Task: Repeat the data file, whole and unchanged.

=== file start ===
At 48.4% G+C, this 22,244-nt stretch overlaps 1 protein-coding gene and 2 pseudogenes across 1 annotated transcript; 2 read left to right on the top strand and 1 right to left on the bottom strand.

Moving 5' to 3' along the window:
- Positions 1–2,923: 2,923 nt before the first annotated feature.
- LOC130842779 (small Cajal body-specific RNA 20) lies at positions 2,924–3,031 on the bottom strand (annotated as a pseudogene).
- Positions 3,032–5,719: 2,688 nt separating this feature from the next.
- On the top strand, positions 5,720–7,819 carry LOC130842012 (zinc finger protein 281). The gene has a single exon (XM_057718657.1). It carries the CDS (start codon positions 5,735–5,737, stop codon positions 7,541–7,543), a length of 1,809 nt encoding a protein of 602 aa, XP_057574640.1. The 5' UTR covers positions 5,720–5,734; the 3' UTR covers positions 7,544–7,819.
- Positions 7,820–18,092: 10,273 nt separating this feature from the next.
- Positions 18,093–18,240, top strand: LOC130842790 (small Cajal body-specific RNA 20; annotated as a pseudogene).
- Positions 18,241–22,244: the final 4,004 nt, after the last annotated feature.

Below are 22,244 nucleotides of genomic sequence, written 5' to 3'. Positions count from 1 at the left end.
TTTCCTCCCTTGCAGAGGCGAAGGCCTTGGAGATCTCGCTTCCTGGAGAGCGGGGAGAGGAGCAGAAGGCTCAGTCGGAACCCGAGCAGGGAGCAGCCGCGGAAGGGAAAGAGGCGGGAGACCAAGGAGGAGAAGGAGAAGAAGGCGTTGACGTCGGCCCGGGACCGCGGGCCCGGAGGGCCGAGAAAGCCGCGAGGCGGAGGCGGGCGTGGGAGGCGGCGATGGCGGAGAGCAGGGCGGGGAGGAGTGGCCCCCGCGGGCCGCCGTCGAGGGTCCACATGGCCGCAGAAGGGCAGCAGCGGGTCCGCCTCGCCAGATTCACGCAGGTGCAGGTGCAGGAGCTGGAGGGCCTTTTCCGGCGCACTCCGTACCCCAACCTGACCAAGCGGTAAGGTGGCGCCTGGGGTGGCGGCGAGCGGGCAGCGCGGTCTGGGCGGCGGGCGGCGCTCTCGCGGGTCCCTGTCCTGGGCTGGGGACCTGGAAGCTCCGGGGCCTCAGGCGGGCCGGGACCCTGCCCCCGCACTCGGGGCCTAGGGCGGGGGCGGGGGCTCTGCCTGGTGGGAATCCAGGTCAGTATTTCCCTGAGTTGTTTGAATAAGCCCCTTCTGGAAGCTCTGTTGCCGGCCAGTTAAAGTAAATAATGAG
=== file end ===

At 48.4% G+C, this 22,244-nt stretch overlaps 1 protein-coding gene and 2 pseudogenes across 1 annotated transcript; 2 read left to right on the top strand and 1 right to left on the bottom strand.

Moving 5' to 3' along the window:
- Positions 1–2,923: 2,923 nt before the first annotated feature.
- LOC130842779 (small Cajal body-specific RNA 20) lies at positions 2,924–3,031 on the bottom strand (annotated as a pseudogene).
- Positions 3,032–5,719: 2,688 nt separating this feature from the next.
- On the top strand, positions 5,720–7,819 carry LOC130842012 (zinc finger protein 281). The gene has a single exon (XM_057718657.1). It carries the CDS (start codon positions 5,735–5,737, stop codon positions 7,541–7,543), a length of 1,809 nt encoding a protein of 602 aa, XP_057574640.1. The 5' UTR covers positions 5,720–5,734; the 3' UTR covers positions 7,544–7,819.
- Positions 7,820–18,092: 10,273 nt separating this feature from the next.
- Positions 18,093–18,240, top strand: LOC130842790 (small Cajal body-specific RNA 20; annotated as a pseudogene).
- Positions 18,241–22,244: the final 4,004 nt, after the last annotated feature.

Below are 22,244 nucleotides of genomic sequence, written 5' to 3'. Positions count from 1 at the left end.
TTTCCTCCCTTGCAGAGGCGAAGGCCTTGGAGATCTCGCTTCCTGGAGAGCGGGGAGAGGAGCAGAAGGCTCAGTCGGAACCCGAGCAGGGAGCAGCCGCGGAAGGGAAAGAGGCGGGAGACCAAGGAGGAGAAGGAGAAGAAGGCGTTGACGTCGGCCCGGGACCGCGGGCCCGGAGGGCCGAGAAAGCCGCGAGGCGGAGGCGGGCGTGGGAGGCGGCGATGGCGGAGAGCAGGGCGGGGAGGAGTGGCCCCCGCGGGCCGCCGTCGAGGGTCCACATGGCCGCAGAAGGGCAGCAGCGGGTCCGCCTCGCCAGATTCACGCAGGTGCAGGTGCAGGAGCTGGAGGGCCTTTTCCGGCGCACTCCGTACCCCAACCTGACCAAGCGGTAAGGTGGCGCCTGGGGTGGCGGCGAGCGGGCAGCGCGGTCTGGGCGGCGGGCGGCGCTCTCGCGGGTCCCTGTCCTGGGCTGGGGACCTGGAAGCTCCGGGGCCTCAGGCGGGCCGGGACCCTGCCCCCGCACTCGGGGCCTAGGGCGGGGGCGGGGGCTCTGCCTGGTGGGAATCCAGGTCAGTATTTCCCTGAGTTGTTTGAATAAGCCCCTTCTGGAAGCTCTGTTGCCGGCCAGTTAAAGTAAATAATGAG